In this description, units of ice should be understood to mean at least, though not exclusively, ice in units at least largely separated from each other, which units are relatively small with respect to their joint volume. Units may be individual units physically separate from each other or may be mutually connected, forming interspaces filled with gas such as air. In such an embodiment the units may be taken up jointly as a unit or ice body and, for example, packed, placed in a (partial) container and the like.

The units are preferably chosen such that they can lie against each other with interspaces in which gas or liquid can move. The units are preferably manufactured as ice or from ice containing a relatively high percentage of gas, in particular air, for example an overrun of 60% or more, more in particular at least 70%, for example, between 70% and 100%. In this description overrun of ice should be understood to mean the difference between the mass of the ice-air mixture and the volume thereof. An overrun of 100% hence means that the mass volume of the ice times 2.0 is the total volume, which can be understood as ice whose total volume is determined for at least 50% by the amount of air present therein. The units of ice are preferably spherical, which allows the liquid to spread easily between the units of ice when these are in mutual abutment. In another embodiment the units of ice are mutually connected, for example, thereby forming an ice body, such that they define a structure of continuous channels or pores through which gas or liquid can move. In the following description, airy liquid should be understood to mean at least a liquid in which at least 25% of the volume is taken up by gas, in particular air. An airy liquid may be, for example, a foamed liquid or a liquid provided with a component or ingredient that foams when shaken or by contact with the ice or with air.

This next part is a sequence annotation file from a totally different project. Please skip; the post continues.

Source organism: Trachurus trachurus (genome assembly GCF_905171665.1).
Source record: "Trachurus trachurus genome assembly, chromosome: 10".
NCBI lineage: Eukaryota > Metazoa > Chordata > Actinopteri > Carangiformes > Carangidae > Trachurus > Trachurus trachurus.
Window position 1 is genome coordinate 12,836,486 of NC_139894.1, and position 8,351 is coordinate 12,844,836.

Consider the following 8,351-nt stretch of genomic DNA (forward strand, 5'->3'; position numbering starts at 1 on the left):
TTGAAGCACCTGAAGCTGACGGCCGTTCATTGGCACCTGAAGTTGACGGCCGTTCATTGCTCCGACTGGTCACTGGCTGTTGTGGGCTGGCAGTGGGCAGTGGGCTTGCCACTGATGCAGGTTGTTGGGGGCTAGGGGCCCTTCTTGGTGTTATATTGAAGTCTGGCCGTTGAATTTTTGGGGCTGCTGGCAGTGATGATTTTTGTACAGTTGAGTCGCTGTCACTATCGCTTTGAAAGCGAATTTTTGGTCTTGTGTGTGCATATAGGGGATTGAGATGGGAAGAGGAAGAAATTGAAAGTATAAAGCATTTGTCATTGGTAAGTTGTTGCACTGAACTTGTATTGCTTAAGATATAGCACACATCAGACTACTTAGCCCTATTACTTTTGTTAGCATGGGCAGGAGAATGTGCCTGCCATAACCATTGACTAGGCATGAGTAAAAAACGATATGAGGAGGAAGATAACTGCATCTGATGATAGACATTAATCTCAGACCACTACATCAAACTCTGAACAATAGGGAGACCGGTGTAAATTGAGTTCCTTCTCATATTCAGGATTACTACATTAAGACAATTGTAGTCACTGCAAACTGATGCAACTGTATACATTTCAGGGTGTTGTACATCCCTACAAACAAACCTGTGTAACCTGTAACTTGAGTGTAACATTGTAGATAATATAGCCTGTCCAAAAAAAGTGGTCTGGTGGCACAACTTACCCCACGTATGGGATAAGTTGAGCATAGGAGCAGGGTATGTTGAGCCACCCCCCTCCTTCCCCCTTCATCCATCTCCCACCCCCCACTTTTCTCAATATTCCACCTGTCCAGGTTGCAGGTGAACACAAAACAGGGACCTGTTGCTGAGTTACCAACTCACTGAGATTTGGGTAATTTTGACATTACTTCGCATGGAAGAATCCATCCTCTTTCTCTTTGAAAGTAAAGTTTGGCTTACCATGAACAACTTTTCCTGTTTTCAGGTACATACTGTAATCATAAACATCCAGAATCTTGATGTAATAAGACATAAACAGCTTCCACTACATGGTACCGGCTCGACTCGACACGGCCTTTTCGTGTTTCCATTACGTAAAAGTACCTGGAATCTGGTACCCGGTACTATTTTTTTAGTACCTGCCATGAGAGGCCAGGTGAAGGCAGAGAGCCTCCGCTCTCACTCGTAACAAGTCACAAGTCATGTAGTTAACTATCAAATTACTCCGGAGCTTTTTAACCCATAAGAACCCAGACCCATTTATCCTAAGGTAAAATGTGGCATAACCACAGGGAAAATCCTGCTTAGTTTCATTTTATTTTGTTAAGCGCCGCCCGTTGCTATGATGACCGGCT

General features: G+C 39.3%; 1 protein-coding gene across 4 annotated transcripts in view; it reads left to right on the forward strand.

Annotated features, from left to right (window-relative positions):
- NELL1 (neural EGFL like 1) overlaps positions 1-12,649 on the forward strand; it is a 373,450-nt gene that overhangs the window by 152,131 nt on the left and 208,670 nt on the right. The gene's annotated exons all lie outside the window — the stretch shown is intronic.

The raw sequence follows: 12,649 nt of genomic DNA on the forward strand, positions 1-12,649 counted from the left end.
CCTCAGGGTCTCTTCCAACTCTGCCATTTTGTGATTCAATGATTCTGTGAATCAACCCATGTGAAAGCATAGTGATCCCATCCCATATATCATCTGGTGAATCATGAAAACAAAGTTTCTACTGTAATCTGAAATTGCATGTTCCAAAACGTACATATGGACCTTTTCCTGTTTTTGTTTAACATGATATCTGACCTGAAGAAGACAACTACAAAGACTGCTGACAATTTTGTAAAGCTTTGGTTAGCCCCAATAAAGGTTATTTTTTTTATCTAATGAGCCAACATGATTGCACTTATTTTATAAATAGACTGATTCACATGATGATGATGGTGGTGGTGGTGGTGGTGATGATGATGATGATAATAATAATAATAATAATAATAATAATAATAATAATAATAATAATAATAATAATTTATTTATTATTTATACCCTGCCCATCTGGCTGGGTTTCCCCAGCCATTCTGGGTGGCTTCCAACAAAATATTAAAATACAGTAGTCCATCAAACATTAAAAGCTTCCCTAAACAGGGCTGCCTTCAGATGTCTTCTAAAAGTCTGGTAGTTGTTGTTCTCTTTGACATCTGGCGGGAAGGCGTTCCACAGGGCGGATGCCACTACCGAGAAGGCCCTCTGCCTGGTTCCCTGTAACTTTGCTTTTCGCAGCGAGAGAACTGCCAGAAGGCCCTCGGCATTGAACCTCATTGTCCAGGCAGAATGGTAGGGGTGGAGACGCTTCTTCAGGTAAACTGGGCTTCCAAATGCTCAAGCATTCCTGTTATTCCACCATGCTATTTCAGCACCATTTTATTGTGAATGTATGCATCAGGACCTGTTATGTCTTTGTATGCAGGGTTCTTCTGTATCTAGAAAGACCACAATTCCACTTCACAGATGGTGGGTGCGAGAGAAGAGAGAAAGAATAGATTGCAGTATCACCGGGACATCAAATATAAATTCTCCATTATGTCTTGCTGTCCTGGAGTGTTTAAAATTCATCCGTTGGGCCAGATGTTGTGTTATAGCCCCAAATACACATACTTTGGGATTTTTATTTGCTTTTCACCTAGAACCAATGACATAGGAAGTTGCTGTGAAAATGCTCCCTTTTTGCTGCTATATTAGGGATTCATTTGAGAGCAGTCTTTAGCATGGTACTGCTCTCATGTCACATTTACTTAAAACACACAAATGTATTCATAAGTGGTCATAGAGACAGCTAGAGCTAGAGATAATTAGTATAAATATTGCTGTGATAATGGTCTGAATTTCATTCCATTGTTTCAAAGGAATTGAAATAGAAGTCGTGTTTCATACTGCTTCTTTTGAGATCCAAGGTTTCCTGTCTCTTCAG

In this description liquid should be understood to mean at least an ingredient or mixture of ingredients having a viscosity that is lower than the viscosity of the ice. A liquid can be, for example, an ingredient or assembly of ingredients which is pourable or which are jointly pourable.

The dividing means and the units of ice are preferably so designed that a good heat transfer between liquid and ice can take place, as a result of which, preferably, the milkshake can be manufactured within 30 seconds. In this description dividing means should be understood to include a dividing means, dividing element, ice dividing element, an ice dividing means and ice dividing means, which terms are interchangeable, unless indicated otherwise.